In the past, I would have expected a “Velvet Sea,” “Number Line” or “Joy” to suck all momentum out of this set. That was not the case, however. “Ghost” dissolved into a bust-out cover of Led Zeppelin’s “No Quarter” which blew the roof off Walnut Creek. Whole band effort, Page bringing on the keys, with Trey absolutely crushing this Zeppelin classic. The flow and intensity continue into “Weekapaug” making this a pretty-ripping Mike’s sandwich. “First Tube” was the exclamation point for the evening – total face-melt spectacular (although admittedly, there were a few flubs, but they covered themselves well, I thought).

Phish seemed to have embraced “Farmhouse” more recently as a matter speaking sincerely to the flock: that Phish shows are a place of joy, openness, and happiness. While certainly derivative of Bob Marley’s “No Woman No Cry,” “Farmhouse” is not a song I particular dislike, but nonetheless can pass. After a second set like that, I could care less about what they encore with – a double encore at that (unless something otherwise unique or awesome). “Farmhouse” was followed by a bombastic Jimi Hendrix cover of “Fire,” with accompanying Trey-Languedoc pyrotechnics. But, unfortunately, this is the one cover I never want to hear just because I think it’s throwaway (no matter how awesome it may be live or how many shows since it was played).

This was not Atlanta. This was not Blossom, nor Mann night 2. It probably won’t be MMP 1 or 2, nor whatever awesomeness Phish throw down at Magnaball. However, this was by no means a “bad” show or a “dud” show. In fact, this being my 40th Phish show, this would probably rank in the middle of those…somewhere. My only real complaint was security. Too many people were busted at this show. Security going into the venue was painfully slow. Next time Phish plays North Carolina, come back to Charlotte. PNC is a better venue with more relaxed security. Not to mention the Raleigh traffic getting to the venue…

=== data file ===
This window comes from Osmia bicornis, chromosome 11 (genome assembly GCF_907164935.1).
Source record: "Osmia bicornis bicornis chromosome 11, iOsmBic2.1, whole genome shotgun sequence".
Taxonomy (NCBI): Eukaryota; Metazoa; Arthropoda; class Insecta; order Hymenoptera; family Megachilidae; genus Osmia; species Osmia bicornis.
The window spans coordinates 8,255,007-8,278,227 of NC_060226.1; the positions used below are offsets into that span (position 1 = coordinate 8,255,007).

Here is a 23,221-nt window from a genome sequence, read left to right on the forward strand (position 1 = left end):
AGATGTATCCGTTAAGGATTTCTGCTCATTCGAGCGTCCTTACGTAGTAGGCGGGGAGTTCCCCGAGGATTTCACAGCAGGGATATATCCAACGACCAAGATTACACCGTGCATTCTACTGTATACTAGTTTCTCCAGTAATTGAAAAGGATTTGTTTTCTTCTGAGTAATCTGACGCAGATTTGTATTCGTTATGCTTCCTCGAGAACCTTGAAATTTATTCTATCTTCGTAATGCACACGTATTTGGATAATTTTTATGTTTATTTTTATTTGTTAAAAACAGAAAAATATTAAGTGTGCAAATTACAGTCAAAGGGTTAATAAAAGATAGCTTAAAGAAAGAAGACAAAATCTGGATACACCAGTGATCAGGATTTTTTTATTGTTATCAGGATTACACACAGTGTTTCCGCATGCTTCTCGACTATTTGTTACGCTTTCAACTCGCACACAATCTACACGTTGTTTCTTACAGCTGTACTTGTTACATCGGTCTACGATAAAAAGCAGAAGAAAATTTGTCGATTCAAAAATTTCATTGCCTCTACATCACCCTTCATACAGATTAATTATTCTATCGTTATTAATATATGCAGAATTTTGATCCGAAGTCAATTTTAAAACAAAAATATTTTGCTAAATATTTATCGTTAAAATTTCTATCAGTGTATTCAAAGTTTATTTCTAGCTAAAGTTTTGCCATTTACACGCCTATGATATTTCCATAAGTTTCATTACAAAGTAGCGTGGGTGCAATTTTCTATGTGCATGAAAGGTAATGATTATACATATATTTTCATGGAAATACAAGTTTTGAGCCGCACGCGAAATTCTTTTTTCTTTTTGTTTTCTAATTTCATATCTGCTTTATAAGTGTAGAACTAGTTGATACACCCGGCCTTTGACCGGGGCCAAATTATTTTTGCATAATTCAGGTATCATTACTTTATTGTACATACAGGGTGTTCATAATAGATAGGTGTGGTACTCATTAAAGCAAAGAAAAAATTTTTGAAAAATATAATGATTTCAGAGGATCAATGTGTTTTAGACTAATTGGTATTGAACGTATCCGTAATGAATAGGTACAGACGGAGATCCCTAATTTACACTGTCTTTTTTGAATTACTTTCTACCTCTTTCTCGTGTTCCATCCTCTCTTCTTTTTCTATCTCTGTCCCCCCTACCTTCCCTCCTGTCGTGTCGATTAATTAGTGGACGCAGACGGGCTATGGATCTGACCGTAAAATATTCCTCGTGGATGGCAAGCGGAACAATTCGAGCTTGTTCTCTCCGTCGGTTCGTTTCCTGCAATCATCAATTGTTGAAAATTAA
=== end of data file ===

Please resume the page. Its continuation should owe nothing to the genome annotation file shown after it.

Taboot!
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Review by Pipertheredworm

Pipertheredworm Patient show. Yes they are on to something with the pace of that llama. Not sure Yarmouth Road really works.
second set is a gem, segue after segue. Ghosts of this tour have been so amazing. No Quarter soared. Trey's runs on Weekapaug= next level material. first tube!
Love the Farmhouse, Fire encore.
Night after night they are bringing their best.
Is 2015 Summer Tour the best ever? Might be.
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Review by raidcehlalred

raidcehlalred @zwyts

Does anyone have a problem with Reba now in heavy rotation? Another stellar version.

NO.

Especially when you consider where they are willing to play it. I was impressed with Shoreline. The Atlanta Reba - which really is rather 'short' - features some of my favorite playing this year. I love vintage Reba's with the patient fills and builds; the unhurried shades of melody blended with scattershot notes and, from Fish, the incredible syncopation. Plus, it affords the opportunity for Trey to employ that 90s 'tone' which I, for one, will never tire of.
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Review by Timpanogos

Timpanogos I was at this show and think that it is criminally underrated. On one hand, the shows before and after this (Mann 2 and MPP 1) are top tier shows in a top tier tour. With the Mann, you have arguably the best jam of the year and with MPP, you have an incredibly *fun* and energetic show top to bottom. On another hand, Walnut Creek was a bit out of the way in the context of where the tour was taking the band. I think that this definitely had an impact on attendance and in combination with no webcast of this show being available, it is definitely not getting the love it deserves.

Anyways, onto the show itself.

SET ONE: